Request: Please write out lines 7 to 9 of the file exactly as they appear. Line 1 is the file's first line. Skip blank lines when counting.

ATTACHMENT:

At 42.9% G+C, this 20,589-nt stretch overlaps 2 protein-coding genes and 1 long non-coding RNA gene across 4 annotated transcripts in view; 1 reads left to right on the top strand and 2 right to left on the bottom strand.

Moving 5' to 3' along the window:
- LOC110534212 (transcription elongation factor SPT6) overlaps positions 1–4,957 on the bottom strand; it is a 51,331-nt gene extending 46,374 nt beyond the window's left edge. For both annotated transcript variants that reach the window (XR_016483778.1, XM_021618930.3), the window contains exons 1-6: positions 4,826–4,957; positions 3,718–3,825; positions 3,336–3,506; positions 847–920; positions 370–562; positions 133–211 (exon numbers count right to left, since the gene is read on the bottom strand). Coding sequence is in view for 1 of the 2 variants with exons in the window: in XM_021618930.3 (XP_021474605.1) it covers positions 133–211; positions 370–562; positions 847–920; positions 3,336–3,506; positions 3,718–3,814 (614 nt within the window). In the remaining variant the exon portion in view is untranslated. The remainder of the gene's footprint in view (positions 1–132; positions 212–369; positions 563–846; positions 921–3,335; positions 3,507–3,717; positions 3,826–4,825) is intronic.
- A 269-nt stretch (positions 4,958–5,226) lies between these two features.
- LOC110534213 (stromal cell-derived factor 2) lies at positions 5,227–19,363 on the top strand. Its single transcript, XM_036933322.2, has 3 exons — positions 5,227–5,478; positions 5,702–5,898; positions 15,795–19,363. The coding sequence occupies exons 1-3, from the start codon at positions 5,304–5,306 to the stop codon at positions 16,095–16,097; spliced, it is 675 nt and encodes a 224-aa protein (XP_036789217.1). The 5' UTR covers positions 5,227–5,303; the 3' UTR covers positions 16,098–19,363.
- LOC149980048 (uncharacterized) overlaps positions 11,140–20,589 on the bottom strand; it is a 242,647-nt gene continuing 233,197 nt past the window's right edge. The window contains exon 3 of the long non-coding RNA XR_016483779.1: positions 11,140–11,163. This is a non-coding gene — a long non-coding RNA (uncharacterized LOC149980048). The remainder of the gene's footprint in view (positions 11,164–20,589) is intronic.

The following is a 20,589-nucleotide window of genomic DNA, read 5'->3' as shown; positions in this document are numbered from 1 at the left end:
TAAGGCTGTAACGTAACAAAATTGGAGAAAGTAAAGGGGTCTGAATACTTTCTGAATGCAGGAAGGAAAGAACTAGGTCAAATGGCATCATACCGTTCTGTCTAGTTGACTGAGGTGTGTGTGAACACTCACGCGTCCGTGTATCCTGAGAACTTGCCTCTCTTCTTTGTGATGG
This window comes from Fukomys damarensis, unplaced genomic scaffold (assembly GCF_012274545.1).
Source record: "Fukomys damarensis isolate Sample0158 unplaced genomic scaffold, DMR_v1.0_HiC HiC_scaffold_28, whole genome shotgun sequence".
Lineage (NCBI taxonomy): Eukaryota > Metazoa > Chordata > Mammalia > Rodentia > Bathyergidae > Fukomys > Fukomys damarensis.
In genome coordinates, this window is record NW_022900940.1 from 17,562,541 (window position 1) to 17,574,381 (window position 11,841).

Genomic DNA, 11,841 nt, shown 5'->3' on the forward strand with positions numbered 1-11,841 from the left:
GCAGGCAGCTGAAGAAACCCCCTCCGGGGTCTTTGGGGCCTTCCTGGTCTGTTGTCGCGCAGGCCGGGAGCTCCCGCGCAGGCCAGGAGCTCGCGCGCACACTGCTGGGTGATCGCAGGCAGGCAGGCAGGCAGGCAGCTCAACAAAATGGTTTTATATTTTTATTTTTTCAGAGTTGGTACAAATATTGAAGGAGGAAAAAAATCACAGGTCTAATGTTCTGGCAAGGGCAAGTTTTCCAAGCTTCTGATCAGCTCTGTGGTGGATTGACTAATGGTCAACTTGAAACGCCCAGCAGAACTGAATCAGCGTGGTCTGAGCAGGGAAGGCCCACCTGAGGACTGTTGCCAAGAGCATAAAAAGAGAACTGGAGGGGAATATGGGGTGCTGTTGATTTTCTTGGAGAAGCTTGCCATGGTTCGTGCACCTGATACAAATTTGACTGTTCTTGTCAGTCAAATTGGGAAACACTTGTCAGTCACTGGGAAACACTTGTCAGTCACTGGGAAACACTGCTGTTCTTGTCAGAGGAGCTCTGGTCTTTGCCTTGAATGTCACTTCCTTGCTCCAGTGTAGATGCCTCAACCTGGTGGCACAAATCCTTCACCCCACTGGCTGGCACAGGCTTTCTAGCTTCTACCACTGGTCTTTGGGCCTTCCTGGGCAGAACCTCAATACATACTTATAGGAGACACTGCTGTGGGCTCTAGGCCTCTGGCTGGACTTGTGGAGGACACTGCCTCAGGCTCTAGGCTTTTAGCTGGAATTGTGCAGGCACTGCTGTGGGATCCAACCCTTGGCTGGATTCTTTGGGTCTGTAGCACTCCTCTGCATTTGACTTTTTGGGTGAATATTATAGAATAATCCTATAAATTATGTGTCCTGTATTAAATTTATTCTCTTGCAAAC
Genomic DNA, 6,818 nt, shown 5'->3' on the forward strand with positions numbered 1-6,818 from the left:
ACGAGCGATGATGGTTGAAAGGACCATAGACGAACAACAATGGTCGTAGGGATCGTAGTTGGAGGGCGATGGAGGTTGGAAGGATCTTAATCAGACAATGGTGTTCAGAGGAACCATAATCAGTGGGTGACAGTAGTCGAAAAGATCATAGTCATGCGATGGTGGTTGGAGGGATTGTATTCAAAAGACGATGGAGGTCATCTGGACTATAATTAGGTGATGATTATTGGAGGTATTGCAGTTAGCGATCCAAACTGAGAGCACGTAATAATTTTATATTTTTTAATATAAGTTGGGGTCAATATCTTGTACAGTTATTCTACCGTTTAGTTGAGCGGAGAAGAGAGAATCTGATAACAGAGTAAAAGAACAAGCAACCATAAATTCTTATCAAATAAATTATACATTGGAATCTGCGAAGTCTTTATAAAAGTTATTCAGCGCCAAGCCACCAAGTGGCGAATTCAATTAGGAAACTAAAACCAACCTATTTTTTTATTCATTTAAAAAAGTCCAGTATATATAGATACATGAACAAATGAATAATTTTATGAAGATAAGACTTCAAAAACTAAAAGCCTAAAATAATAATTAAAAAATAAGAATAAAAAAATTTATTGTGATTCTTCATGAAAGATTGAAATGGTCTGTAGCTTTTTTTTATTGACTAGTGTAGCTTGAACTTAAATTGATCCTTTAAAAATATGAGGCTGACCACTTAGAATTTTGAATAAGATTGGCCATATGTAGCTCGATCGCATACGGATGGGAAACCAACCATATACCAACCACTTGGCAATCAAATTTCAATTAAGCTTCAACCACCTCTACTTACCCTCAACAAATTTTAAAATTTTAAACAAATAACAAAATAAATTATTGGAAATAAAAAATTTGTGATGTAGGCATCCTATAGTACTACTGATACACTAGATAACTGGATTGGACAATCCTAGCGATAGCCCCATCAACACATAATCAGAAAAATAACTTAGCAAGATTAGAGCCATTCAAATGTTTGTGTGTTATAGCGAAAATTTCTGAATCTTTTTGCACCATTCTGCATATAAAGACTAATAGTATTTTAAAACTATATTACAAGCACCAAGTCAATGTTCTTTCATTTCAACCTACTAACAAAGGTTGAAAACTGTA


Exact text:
The following is a 20,589-nucleotide window of genomic DNA, read 5'->3' as shown; positions in this document are numbered from 1 at the left end:
TAAGGCTGTAACGTAACAAAATTGGAGAAAGTAAAGGGGTCTGAATACTTTCTGAATGCAGGAAGGAAAGAACTAGGTCAAATGGCATCATACCGTTCTGTCTAGTTGACTGAGGTGTGTGTGAACACTCACGCGTCCGTGTATCCTGAGAACTTGCCTCTCTTCTTTGTGATGG
This window comes from Fukomys damarensis, unplaced genomic scaffold (assembly GCF_012274545.1).